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Utah water enthusiasts counted on to help combat ‘destructive’ quagga mussel

SHARE Utah water enthusiasts counted on to help combat ‘destructive’ quagga mussel

HEBER CITY — Every once in a while, a vehicle hauling a boat or personal watercraft whizzed by and the overhead lights of law enforcement flipped on.

The errant driver on U.S. 40 southeast of Heber City was nabbed for blowing by a quagga mussel checkpoint, set up to protect popular boating destinations like Strawberry, Deer Creek and Jordanelle reservoirs.

Since late May, the Utah Division of Wildlife Services has been requiring water enthusiasts with boats or personal watercraft to pull over to a checkpoint to make sure precautions have been taken to decontaminate their equipment.

The agency's Lt. Bruce Johnson said a checkpoint Friday was part of that ongoing effort and especially important given the crowds expected for the Fourth of July holiday weekend.

Quagga mussels are destructive to water infrastructure like pipelines, clogging them and rendering them useless. They also are hitchhikers, grabbing onto the bottom of boats and other watercraft and spread easily from lake to lake.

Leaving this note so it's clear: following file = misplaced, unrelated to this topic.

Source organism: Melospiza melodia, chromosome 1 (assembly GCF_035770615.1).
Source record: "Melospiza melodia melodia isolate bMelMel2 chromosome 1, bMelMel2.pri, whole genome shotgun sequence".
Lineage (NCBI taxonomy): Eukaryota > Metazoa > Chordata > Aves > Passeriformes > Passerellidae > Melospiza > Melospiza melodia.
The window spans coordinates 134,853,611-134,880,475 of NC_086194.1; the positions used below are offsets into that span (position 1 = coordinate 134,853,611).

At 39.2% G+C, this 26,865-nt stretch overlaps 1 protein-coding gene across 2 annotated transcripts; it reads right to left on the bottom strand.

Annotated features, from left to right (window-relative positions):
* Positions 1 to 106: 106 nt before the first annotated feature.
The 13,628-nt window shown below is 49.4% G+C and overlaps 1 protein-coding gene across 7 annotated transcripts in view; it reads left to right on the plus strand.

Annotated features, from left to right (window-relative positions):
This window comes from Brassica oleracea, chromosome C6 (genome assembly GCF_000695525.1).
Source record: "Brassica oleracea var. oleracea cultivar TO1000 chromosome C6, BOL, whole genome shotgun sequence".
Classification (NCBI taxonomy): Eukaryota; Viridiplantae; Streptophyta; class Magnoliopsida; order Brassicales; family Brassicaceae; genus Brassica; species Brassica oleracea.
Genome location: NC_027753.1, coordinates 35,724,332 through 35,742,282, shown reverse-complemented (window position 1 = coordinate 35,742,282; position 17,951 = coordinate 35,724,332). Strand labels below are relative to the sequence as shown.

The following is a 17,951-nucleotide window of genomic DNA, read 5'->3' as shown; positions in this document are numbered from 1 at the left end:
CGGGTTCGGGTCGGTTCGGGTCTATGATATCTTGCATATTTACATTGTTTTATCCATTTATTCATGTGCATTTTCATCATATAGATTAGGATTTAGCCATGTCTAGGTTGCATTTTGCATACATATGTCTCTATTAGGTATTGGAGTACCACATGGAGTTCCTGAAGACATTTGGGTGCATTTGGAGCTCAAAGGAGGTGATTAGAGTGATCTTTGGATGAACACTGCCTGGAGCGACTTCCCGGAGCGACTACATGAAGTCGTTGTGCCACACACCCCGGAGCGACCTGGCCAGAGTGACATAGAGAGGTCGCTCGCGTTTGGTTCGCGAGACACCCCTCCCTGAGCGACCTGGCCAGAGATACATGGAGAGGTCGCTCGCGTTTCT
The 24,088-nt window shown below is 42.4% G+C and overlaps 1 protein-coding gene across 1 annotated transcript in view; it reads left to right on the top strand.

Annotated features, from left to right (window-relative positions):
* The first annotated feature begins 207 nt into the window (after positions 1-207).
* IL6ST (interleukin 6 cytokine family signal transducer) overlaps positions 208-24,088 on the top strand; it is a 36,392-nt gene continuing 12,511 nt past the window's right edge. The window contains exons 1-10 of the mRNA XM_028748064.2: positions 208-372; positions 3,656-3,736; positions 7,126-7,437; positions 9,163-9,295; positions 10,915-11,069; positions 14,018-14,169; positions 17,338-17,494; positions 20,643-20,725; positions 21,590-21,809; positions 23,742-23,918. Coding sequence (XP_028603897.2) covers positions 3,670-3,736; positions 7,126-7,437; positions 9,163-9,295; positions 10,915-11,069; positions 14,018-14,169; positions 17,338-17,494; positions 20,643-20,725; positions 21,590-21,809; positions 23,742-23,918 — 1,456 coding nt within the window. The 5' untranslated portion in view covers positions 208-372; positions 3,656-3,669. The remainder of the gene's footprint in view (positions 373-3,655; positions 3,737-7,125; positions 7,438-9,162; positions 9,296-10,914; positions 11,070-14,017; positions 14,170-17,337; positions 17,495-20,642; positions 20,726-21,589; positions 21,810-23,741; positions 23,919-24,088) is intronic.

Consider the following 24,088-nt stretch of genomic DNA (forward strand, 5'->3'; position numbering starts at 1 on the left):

Lake Powell is infested, but three other bodies of water — Red Fleet Reservoir, Electric Lake and Sand Hollow Reservoir once on the list — are now deemed free of the freshwater mollusk, which is about the size of a human thumbnail.

In 2014, young quagga, called veligers, were discovered in routine sampling at Deer Creek Reservoir.

Since then, the division has mounted an aggressive campaign that includes rigorous testing, stepped up checkpoints and public outreach.

Should Deer Creek land on the list of the state-infested waters, the results could be disastrous and costly for one of the Wasatch Front's chief sources of water, said division spokesman Mark Hadley.

"Right now, the news is pretty good," he said, adding that results from a dive in June revealed no existence of the quagga.

"We got a bunch of divers, 14 divers, and each of them did a couple of dives. They looked at the structure of the dam and the rock wall opposite of the main boat ramp and did not see anything."

Hadley said more dives will be conducted this summer, and sampling will continue until the officials are sure Deer Creek is not infested.

Most water enthusiasts are responsible and take proper precautions, but Johnson said continuing education is key to remind the boating republic of the quagga hazard.

"Our compliance rate with the boaters pulling into the inspection station is in the mid-80s, so we have about a 15 percent violation rate," he said. "Often, people are driving down the road and not paying attention."

Johnson said the intent of the checkpoints is not to write tickets but to spread the word about quagga mussels.

"We are trying to educate the public."

Email: amyjoi@deseretnews.com

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